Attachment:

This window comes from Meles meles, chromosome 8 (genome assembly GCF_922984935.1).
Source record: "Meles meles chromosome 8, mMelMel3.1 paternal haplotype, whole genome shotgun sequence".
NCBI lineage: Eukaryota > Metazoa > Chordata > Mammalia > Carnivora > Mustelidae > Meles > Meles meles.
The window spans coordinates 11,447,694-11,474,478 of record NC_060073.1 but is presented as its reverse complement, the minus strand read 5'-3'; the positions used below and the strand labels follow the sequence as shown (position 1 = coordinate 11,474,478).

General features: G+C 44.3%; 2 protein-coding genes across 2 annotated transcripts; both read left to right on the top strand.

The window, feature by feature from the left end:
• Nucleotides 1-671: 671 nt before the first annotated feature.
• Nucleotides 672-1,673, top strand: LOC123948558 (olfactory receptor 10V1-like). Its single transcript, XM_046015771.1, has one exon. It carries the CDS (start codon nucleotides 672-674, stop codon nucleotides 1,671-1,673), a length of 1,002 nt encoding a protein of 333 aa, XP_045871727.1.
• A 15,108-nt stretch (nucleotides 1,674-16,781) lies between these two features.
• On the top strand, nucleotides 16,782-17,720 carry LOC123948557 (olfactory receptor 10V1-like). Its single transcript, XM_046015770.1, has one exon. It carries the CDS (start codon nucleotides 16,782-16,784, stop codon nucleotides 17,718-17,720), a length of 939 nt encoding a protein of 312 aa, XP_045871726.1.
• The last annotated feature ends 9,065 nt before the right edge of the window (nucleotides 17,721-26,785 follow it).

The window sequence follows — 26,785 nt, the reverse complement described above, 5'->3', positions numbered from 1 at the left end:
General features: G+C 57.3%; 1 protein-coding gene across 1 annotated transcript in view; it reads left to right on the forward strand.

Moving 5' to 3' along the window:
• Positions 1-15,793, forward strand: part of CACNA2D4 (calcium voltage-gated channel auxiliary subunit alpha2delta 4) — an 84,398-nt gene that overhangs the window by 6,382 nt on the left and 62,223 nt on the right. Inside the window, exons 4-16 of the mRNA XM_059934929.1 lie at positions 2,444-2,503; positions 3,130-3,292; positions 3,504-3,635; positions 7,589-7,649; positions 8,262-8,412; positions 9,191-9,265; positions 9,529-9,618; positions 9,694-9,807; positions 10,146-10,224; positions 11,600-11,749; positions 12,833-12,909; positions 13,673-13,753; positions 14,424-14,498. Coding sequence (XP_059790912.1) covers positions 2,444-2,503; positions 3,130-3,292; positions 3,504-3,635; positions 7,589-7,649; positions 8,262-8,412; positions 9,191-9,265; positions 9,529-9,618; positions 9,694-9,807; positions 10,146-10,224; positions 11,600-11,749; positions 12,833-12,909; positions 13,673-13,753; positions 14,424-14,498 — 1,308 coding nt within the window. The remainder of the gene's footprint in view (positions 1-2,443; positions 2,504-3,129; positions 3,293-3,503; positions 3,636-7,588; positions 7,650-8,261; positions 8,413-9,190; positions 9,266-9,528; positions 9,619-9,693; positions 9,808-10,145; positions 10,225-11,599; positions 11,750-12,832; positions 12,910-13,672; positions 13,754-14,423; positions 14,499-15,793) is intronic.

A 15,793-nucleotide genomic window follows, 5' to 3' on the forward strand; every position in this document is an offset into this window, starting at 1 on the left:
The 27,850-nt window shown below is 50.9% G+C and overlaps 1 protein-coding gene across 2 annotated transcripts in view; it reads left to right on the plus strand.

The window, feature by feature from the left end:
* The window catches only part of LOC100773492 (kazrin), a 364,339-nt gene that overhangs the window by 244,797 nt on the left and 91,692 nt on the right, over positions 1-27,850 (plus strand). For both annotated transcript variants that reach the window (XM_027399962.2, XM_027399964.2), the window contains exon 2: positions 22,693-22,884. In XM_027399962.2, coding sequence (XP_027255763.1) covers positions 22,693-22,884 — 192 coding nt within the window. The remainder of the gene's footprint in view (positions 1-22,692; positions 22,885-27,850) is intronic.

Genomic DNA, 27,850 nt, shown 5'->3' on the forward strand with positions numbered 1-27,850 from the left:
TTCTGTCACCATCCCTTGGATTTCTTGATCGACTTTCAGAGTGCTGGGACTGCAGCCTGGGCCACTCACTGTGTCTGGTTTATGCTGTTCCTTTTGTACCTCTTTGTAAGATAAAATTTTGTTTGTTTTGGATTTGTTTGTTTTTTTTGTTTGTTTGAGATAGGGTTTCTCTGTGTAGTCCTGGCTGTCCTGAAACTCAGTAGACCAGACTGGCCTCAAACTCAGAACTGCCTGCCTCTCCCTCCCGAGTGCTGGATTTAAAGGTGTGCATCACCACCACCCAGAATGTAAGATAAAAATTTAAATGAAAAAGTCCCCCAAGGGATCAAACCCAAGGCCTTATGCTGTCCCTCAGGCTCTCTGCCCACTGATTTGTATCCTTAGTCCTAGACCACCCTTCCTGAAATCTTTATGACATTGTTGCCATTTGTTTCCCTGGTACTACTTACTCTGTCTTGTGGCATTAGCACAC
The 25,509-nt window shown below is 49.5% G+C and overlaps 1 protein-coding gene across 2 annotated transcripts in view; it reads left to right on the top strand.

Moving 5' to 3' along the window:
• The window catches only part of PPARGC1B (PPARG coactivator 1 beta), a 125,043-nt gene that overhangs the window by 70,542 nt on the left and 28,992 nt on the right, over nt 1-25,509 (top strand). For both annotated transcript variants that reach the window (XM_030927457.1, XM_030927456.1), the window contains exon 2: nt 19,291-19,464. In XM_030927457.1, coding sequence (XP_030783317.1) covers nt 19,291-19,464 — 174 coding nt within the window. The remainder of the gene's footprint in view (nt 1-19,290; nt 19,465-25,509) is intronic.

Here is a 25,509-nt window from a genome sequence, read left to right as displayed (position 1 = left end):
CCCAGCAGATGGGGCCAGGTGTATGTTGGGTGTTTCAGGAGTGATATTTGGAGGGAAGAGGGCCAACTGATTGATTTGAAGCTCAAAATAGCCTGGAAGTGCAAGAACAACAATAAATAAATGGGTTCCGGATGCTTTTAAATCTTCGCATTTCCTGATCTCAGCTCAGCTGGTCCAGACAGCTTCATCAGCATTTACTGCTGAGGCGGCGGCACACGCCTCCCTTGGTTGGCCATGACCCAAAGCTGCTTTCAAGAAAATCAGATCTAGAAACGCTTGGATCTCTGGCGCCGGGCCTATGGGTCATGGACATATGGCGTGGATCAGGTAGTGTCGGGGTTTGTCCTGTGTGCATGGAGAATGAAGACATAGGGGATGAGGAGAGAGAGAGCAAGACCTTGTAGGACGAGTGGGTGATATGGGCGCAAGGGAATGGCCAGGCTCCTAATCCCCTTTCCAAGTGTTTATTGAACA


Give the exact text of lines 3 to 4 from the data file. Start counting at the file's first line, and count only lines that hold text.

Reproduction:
NCBI lineage: Eukaryota > Metazoa > Chordata > Mammalia > Carnivora > Mustelidae > Meles > Meles meles.
The window spans coordinates 11,447,694-11,474,478 of record NC_060073.1 but is presented as its reverse complement, the minus strand read 5'-3'; the positions used below and the strand labels follow the sequence as shown (position 1 = coordinate 11,474,478).